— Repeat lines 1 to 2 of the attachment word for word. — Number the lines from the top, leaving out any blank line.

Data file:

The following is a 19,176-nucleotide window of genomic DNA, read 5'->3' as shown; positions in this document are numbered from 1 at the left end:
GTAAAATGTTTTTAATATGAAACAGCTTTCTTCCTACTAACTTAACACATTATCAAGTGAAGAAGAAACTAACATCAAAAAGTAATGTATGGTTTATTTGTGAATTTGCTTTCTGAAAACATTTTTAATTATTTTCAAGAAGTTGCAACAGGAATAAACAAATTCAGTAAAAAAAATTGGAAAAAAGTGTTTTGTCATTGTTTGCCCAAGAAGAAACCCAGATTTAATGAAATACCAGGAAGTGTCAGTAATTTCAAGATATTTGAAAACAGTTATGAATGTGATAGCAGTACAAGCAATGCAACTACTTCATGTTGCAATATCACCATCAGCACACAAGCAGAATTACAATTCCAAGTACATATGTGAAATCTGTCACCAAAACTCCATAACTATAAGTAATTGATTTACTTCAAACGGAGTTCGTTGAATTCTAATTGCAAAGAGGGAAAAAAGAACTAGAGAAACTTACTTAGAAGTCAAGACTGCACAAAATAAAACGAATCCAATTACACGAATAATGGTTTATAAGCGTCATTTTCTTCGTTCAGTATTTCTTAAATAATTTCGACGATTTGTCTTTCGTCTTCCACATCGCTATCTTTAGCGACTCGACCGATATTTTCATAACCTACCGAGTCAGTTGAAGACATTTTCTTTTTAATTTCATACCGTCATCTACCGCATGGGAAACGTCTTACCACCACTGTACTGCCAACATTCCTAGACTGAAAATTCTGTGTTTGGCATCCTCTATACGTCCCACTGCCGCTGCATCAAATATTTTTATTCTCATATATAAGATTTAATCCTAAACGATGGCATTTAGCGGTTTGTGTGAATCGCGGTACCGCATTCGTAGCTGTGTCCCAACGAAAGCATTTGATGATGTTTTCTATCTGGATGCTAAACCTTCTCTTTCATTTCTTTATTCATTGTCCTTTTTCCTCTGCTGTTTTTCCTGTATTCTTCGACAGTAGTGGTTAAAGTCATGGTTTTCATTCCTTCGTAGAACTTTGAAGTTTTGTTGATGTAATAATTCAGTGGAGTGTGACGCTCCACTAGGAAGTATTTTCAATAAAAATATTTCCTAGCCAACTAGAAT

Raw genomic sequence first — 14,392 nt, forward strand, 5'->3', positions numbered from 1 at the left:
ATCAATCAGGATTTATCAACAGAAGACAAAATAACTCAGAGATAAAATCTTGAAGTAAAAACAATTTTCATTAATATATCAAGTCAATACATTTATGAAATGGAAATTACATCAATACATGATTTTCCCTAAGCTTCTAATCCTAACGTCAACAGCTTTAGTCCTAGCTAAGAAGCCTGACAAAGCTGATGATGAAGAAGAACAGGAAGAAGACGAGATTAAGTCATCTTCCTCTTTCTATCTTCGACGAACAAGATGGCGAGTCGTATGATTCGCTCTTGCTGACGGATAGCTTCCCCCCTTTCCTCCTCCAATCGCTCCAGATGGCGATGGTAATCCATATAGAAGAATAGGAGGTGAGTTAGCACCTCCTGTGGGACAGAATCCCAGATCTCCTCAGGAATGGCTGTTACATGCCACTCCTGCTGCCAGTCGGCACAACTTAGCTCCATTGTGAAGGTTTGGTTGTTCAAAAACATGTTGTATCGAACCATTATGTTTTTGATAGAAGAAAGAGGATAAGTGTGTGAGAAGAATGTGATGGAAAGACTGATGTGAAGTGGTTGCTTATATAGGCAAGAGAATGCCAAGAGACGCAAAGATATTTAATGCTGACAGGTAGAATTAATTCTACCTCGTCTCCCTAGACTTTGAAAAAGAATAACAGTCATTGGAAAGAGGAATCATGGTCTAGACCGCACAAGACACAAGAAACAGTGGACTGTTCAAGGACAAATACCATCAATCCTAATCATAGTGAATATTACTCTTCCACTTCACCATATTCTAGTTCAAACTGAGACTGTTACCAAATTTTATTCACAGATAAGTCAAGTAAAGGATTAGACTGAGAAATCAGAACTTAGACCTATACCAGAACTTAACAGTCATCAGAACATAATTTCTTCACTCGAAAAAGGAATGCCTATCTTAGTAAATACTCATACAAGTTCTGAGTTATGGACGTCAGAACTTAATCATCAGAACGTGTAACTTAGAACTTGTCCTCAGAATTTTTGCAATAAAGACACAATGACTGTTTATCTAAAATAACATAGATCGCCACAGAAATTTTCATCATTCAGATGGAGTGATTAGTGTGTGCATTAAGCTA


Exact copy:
The following is a 19,176-nucleotide window of genomic DNA, read 5'->3' as shown; positions in this document are numbered from 1 at the left end:
GTAAAATGTTTTTAATATGAAACAGCTTTCTTCCTACTAACTTAACACATTATCAAGTGAAGAAGAAACTAACATCAAAAAGTAATGTATGGTTTATTTGTGAATTTGCTTTCTGAAAACATTTTTAATTATTTTCAAGAAGTTGCAACAGGAATAAACAAATTCAGTAAAAAAAATTGGAAAAAAGTGTTTTGTCATTGTTTGCCCAAGAAGAAACCCAGATTTAATGAAATACCAGGAAGTGTCAGTAATTTCAAGATATTTGAAAACAGTTATGAATGTGATAGCAGTACAAGCAATGCAACTACTTCATGTTGCAATATCACCATCAGCACACAAGCAGAATTACAATTCCAAGTACATATGTGAAATCTGTCACCAAAACTCCATAACTATAAGTAATTGATTTACTTCAAACGGAGTTCGTTGAATTCTAATTGCAAAGAGGGAAAAAAGAACTAGAGAAACTTACTTAGAAGTCAAGACTGCACAAAATAAAACGAATCCAATTACACGAATAATGGTTTATAAGCGTCATTTTCTTCGTTCAGTATTTCTTAAATAATTTCGACGATTTGTCTTTCGTCTTCCACATCGCTATCTTTAGCGACTCGACCGATATTTTCATAACCTACCGAGTCAGTTGAAGACATTTTCTTTTTAATTTCATACCGTCATCTACCGCATGGGAAACGTCTTACCACCACTGTACTGCCAACATTCCTAGACTGAAAATTCTGTGTTTGGCATCCTCTATACGTCCCACTGCCGCTGCATCAAATATTTTTATTCTCATATATAAGATTTAATCCTAAACGATGGCATTTAGCGGTTTGTGTGAATCGCGGTACCGCATTCGTAGCTGTGTCCCAACGAAAGCATTTGATGATGTTTTCTATCTGGATGCTAAACCTTCTCTTTCATTTCTTTATTCATTGTCCTTTTTCCTCTGCTGTTTTTCCTGTATTCTTCGACAGTAGTGGTTAAAGTCATGGTTTTCATTCCTTCGTAGAACTTTGAAGTTTTGTTGATGTAATAATTCAGTGGAGTGTGACGCTCCACTAGGAAGTATTTTCAATAAAAATATTTCCTAGCCAACTAGAAT